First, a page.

American Sniper – Entertaining Film, Disturbing Book.



About my rating system

Clint Eastwood delivers another superbly entertaining movie. However, it’s hard to review the movie without considering the source material.

I’ve read other reviews that criticises the film because it shows a one-sided view of Chris Kyle and fails to tackle the politics of the Iraq War. Those reviews don’t seem to understand that the film is based on Chris Kyle’s autobiography, so of course it’s going to be one-sided. As for the politics, anyone who has read the book is in no doubt about Chris Kyle’s politics and his feelings regarding the Iraq War.

Leaving the cinema I felt a lot of sympathy for Chris Kyle and, even though I’m not an American, felt he rightly deserved his label as an American hero. These are not the feelings I had after reading the book.

It’s hard to read the book objectively and not get the opinion that a) he was a complete psychopath who loved killing, and b) he was actually a bit of an arsehole.

That person doesn’t come across in the film. Of course, in a 2 hour movie you don’t have the time to linger on the never-ending sniper kills. In the book you get the feeling that Chris is treating it like a video game – sitting on high picking off one insurgent after the other.

This is also a guy who loved nothing more than going out to bars at weekends and getting into fights with the locals.

The film also fails to adequately capture the tension and arguments between him and his wife. I heard the phrase “God, Country, Family” mentioned once in the movie, whereas in the book it was a continuing focus of dispute, with Chris believing country and patriotism was more important than family, and his wife failing to understand how he can put his country before family. They both agreed that God came first, perhaps telling us a little about the role religion played in their lives.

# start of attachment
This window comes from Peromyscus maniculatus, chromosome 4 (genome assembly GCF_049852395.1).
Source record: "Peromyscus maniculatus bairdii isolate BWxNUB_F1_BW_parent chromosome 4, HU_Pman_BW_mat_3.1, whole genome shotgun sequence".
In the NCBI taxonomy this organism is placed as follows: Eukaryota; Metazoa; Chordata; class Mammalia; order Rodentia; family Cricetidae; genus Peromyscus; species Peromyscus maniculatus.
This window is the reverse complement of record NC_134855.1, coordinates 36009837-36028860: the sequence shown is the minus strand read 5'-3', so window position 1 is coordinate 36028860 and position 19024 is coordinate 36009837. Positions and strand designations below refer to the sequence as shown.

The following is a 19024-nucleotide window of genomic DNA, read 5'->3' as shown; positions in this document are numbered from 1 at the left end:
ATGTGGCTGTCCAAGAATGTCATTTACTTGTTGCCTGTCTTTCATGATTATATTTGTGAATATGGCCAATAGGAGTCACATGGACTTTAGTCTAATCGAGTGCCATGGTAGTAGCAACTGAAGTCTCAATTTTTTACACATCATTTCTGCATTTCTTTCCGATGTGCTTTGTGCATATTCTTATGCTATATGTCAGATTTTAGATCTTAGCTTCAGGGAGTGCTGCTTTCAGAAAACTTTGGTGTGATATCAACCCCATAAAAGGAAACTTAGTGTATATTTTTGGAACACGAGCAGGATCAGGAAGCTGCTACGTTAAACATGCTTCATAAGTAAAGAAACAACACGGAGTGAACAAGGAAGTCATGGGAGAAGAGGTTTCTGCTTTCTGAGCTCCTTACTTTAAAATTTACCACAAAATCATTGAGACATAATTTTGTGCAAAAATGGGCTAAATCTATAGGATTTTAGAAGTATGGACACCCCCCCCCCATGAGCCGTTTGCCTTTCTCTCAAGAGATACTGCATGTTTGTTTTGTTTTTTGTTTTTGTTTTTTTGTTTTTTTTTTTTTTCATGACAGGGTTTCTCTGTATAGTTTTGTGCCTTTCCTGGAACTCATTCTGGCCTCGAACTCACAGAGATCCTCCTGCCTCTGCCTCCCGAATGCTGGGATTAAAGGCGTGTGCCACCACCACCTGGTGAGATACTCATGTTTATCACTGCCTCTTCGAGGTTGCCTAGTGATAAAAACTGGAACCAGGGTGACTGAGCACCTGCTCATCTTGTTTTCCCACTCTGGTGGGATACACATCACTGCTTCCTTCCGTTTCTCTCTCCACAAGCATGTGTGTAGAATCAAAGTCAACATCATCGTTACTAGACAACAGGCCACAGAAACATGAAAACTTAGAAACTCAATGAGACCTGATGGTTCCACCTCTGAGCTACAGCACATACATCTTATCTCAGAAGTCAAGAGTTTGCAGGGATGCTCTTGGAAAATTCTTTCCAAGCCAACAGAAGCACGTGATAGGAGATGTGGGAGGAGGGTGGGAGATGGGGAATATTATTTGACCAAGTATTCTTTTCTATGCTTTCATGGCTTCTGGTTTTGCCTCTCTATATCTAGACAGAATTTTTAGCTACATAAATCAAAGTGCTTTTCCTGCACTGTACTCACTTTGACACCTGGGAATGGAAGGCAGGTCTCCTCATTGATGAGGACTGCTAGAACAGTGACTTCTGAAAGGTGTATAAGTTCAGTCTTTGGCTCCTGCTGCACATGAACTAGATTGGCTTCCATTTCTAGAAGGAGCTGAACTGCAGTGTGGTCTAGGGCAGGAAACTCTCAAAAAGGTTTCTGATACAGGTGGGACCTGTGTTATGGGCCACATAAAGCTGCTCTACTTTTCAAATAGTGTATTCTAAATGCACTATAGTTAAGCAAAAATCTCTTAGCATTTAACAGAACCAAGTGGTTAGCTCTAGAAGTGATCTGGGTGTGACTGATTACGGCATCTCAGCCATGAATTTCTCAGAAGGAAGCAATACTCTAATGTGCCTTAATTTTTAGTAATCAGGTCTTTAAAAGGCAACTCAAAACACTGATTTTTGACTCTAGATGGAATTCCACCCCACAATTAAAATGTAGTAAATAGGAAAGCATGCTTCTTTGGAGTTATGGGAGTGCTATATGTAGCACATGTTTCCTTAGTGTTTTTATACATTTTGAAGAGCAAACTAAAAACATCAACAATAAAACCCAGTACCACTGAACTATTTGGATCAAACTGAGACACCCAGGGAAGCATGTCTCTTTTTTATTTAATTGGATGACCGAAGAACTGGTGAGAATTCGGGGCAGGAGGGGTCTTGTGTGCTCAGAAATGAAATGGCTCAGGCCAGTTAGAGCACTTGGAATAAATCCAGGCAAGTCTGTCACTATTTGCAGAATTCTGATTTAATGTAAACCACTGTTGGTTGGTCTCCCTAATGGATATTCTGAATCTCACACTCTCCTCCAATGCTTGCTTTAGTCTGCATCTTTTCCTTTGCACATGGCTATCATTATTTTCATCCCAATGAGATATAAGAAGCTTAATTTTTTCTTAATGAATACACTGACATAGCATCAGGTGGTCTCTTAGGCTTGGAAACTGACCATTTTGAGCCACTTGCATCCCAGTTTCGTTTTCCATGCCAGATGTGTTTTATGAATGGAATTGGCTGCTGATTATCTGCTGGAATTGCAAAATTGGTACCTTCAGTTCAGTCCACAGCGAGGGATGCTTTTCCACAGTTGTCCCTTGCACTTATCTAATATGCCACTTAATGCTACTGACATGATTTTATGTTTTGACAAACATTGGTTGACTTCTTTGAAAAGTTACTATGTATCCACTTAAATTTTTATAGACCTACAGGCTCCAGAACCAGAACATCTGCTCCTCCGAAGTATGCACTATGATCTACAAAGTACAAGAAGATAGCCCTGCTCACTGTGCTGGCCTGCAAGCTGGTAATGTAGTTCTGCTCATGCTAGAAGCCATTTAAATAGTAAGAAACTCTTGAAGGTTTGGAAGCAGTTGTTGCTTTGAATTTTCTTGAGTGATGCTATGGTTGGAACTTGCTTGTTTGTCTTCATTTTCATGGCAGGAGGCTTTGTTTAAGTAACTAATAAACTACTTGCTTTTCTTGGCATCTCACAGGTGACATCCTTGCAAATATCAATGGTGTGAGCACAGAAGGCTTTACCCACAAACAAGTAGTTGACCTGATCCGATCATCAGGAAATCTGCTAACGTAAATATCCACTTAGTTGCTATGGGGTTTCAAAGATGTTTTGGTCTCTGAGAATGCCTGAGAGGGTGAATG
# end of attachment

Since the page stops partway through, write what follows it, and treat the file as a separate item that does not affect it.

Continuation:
Where I also take issue with the film is where the screenplay has taken dramatic licence with the story. The central arc of the movie revolves around the battles to capture or kill Mustafa, the deadly Syrian sniper picking off American soldiers. In truth this plays only a small role in the book and Chris Kyle has very little involvement with the missions to capture or kill Mustafa.

Bradley Copper is super as Chris Kyle and rightly deserves his oscar nomination. I was worried that the movie might give Chris more depth and complexity than what came across in the book. In this regard I believe Bradley Cooper’s portrayal was fairly accurate. My takeaway from the book was that Chris was brainwashed. The events of the Embassy bombings and 9/11, perhaps understandably, gave him a single-minded view of the Iraq war being a noble cause to protect Americans at home. There was no mention in the book or film about the dubious politics of the Iraq war. In Chris’s eyes, it was a simple tail of good against evil.

The movie is entertaining, dramatic and full of tense scenes that will leave you on the edge of your seat. However, if you want to understand the real Chris Kyle, read the book, and only then make up your own mind whether he really was an hero or simply a psychopath who was given an opportunity to legally kill hundreds of people.

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